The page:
Review: Subdivision Infinity – Trigger Happy


As mentioned in my early impressions piece, the first few missions in Alpha Tyche – the game’s opening star system – are quick and pretty easy. But from there you’ll see missions opened up to more complexity, involving the destruction of huge capital ships with multiple gun turrets protected by swarms of cannon fodder, cargo ship destruction, assisting ally combat squadrons in dog-fight mayhem, and more. The variety keeps things interesting, even while the main focus remains that of crafting smithereens out of perfectly functional sci-fi tech.

If the combat in a 3D space combat game is not handled well, then there really is nowhere to go. The meat and potatoes of Mistfly’s endeavours however, kept me coming back for more. Crisp graphics with smooth animation, are combined with precise ship handling, plenty of pew-pew laser audio, and near-miss dog-fighting action ending with satisfyingly epic explosions.

The gameplay progression is just as satisfying. New ships purchased via mission pay-days and mining look pleasingly different from the last, and also handle differently. That loop of being able to grind for the one ship beyond the next, and feeling overpowered for a couple of missions until the game catches up with you always puts a smile on your face, and in Subdivision Infinity you’ll experience this several times if you’re willing to put in the time to mine, hunt, and explore. Some ships are gated off until certain levels are reached however, which is nice as it means the game will always have that chance to catch up with you.

While some ships can be bought with earnings, special ultra-powered ships can only be crafted by combining blueprints, crates, and mined resources. The blueprints are found in seperate Exploration levels, which involve scouring abandoned space stations and asteroid fields for these hidden artefacts. You may occasionally encounter the odd marauder or two, but otherwise it’s a peaceful exercise of hide and seek, backed by excellent, chilled electronica. These explorations tend to take you out of the main experience a little though, and feel like an oddly different experience to the main campaign. I’m not sure they entirely worked.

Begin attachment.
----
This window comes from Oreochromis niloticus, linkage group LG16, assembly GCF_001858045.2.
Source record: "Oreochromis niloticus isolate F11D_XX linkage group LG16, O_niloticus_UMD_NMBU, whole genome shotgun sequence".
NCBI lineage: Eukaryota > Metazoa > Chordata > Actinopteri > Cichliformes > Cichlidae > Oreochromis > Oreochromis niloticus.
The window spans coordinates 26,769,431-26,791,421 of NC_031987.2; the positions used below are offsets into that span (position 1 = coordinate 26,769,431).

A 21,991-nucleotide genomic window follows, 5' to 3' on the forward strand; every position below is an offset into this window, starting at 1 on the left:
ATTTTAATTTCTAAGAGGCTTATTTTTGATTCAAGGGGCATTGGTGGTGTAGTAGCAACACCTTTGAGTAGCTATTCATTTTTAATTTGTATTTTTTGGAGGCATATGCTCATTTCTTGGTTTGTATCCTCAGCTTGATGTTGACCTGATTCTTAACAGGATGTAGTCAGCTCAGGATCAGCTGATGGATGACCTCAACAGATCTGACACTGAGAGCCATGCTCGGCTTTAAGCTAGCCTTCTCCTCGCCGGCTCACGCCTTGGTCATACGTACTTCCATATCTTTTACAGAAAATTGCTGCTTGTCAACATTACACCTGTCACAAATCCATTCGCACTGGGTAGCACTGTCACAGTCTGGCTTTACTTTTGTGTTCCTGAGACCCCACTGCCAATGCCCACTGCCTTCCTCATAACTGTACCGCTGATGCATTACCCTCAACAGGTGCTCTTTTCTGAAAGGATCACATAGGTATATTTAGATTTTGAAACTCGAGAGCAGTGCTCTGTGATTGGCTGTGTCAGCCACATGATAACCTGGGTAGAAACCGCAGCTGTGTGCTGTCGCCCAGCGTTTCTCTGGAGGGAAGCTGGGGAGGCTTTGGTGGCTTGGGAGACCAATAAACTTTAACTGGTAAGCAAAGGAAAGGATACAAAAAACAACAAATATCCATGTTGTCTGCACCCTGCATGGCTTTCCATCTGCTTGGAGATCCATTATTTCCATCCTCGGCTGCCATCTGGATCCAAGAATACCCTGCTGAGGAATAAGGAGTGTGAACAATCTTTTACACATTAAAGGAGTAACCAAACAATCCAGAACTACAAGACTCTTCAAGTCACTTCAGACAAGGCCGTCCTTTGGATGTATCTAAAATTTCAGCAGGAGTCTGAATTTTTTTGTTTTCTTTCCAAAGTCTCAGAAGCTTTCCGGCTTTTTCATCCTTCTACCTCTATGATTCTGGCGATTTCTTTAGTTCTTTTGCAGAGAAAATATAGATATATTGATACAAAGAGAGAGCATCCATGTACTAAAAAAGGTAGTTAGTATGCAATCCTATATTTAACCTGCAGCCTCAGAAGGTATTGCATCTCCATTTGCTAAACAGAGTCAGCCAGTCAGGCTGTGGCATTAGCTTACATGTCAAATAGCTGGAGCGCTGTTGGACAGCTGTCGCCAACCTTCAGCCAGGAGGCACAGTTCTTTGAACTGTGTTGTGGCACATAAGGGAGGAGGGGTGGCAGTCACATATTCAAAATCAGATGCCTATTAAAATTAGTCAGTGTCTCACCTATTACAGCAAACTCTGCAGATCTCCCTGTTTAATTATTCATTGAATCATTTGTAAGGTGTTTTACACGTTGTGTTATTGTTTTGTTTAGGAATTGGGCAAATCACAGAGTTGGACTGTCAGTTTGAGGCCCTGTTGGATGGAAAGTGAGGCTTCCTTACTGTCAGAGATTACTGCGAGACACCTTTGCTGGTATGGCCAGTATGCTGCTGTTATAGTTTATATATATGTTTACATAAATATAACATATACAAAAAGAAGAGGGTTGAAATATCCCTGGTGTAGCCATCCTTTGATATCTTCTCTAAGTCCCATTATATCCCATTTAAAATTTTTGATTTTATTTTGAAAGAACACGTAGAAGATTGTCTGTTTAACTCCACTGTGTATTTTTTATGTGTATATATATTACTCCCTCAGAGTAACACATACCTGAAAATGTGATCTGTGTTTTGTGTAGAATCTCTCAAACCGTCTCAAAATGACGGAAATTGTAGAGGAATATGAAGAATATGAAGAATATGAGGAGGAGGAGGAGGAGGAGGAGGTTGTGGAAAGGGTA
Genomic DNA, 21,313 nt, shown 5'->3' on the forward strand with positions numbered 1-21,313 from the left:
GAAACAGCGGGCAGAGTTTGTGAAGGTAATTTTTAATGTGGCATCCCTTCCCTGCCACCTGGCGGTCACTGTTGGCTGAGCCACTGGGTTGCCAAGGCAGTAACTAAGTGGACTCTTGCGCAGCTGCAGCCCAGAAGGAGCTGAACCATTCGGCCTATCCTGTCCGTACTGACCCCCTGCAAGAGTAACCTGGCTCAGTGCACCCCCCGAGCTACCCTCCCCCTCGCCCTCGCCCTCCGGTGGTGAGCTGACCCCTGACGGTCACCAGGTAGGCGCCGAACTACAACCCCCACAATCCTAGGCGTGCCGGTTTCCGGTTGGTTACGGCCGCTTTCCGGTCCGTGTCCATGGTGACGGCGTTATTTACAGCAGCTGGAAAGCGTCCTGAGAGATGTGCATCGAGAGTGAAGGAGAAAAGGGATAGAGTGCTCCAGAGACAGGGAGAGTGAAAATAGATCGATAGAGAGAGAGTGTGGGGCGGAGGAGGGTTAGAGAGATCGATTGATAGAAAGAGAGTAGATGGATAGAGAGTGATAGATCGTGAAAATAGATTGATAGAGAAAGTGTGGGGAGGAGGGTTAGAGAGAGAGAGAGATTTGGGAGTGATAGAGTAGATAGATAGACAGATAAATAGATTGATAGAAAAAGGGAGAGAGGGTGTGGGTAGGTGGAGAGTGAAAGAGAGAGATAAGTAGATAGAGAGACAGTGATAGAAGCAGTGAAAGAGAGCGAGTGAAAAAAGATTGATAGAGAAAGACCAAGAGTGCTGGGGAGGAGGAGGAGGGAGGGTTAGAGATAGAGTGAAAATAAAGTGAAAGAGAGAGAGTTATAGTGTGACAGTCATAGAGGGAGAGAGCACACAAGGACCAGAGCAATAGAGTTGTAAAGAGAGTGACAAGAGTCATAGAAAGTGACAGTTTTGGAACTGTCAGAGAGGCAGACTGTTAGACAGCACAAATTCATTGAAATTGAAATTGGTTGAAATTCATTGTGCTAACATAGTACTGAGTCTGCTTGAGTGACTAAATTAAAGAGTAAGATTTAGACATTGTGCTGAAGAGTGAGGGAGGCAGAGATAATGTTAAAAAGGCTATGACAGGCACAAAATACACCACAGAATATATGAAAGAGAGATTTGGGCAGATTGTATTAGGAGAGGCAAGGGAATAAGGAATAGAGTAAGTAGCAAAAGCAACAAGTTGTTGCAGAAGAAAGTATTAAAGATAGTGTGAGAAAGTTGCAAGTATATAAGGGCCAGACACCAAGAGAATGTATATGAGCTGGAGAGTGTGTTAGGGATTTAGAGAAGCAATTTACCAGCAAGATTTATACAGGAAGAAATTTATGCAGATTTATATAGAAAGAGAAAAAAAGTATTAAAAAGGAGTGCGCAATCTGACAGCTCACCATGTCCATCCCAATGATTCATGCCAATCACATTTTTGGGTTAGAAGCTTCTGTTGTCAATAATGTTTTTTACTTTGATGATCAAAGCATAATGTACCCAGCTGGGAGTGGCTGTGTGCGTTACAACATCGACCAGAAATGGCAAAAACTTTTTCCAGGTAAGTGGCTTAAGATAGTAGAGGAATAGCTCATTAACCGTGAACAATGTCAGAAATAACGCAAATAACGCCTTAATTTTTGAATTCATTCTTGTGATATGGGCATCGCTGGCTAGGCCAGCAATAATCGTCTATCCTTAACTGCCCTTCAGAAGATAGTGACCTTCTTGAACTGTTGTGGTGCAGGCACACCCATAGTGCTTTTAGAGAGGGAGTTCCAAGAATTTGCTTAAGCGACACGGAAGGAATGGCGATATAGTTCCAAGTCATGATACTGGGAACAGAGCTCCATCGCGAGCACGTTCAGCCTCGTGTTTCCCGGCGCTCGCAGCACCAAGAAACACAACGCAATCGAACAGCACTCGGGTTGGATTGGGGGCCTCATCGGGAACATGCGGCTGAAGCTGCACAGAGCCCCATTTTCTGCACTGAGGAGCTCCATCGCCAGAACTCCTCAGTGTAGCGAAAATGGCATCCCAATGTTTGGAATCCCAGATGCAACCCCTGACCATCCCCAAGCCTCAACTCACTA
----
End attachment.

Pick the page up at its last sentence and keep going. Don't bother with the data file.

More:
The crates to craft those special ships are a lot more fun to accumulate. Free Hunt arenas, also separated from the main campaign on the galaxy map, involve fighting off waves of combatants that explode into collectible crates. The action here is fast and fun, and even after collecting the required amount of crates, I found myself jumping back into Free Hunt purely for the hell of it.

With your blueprints and crates in your hangar, now all you’ll need is the resources. Mining is even more peaceful than the Exploration areas, as there are no enemies to be found at all. Fly up close enough to a resource asteroid and suck the goods out of it, rinse and repeat until you’ve got what you need, and that’s all it takes.

This is where my only real issue with Subdivision Infinity lies. Apart from the main campaign, the other three activities are all separated off from each other into their own compartmentalised experiences, which seems to detract a little from each of them. It would be great to perhaps see a Subdivision Infinity 2 which has the main campaign, and then a seperate free roaming section that could see you busily mining for resources, being interrupted by enemies, and the ensuing combat taking you into parts of the map hiding blueprints. Each of the game’s seperate activities are well handled, but combining them all would add that extra layer of cohesion.

With that said, Subdivision Infinity’s campaign with its progression through five aesthetically different star systems, each with a good amount of levels offers up a lot of enjoyment, due to the fact that the pure gameplay is executed so well. The mission variety, progression loop, and overall production quality left me wanting more.

Good news then that there is a sixth star system on the map – Outpost Hano-16 – that teases a “coming soon” message. Hopefully by the time it releases I’ll have found all of the blueprints to craft Subdivision Infinity’s ultimate ship – the Supernova X – so I can venture out again with the best possible chance of survival.

In A Nutshell:

Mistfly Games have crafted in Subdivision Infinity a 3D space combat adventure with a satisfying variety of missions, visceral arcade space action, and high production values that add up to an easy recommendation for your Apple TV.